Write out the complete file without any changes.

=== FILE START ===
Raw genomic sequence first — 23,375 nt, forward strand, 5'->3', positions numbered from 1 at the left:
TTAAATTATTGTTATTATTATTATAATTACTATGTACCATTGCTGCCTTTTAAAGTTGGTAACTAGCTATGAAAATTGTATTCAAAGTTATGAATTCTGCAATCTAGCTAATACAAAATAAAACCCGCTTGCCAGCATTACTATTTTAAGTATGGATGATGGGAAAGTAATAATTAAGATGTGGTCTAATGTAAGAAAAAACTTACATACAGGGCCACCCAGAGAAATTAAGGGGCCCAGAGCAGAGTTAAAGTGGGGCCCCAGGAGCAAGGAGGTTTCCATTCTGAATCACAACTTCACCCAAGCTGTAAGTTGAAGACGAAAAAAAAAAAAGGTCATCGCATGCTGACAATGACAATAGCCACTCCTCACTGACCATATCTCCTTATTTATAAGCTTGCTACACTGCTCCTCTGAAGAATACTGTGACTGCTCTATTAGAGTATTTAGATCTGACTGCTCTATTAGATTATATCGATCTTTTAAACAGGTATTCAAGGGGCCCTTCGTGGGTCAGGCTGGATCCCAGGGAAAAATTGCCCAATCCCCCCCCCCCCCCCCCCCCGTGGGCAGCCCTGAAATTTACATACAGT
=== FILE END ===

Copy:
Raw genomic sequence first — 23,375 nt, forward strand, 5'->3', positions numbered from 1 at the left:
TTAAATTATTGTTATTATTATTATAATTACTATGTACCATTGCTGCCTTTTAAAGTTGGTAACTAGCTATGAAAATTGTATTCAAAGTTATGAATTCTGCAATCTAGCTAATACAAAATAAAACCCGCTTGCCAGCATTACTATTTTAAGTATGGATGATGGGAAAGTAATAATTAAGATGTGGTCTAATGTAAGAAAAAACTTACATACAGGGCCACCCAGAGAAATTAAGGGGCCCAGAGCAGAGTTAAAGTGGGGCCCCAGGAGCAAGGAGGTTTCCATTCTGAATCACAACTTCACCCAAGCTGTAAGTTGAAGACGAAAAAAAAAAAAGGTCATCGCATGCTGACAATGACAATAGCCACTCCTCACTGACCATATCTCCTTATTTATAAGCTTGCTACACTGCTCCTCTGAAGAATACTGTGACTGCTCTATTAGAGTATTTAGATCTGACTGCTCTATTAGATTATATCGATCTTTTAAACAGGTATTCAAGGGGCCCTTCGTGGGTCAGGCTGGATCCCAGGGAAAAATTGCCCAATCCCCCCCCCCCCCCCCCCCCGTGGGCAGCCCTGAAATTTACATACAGT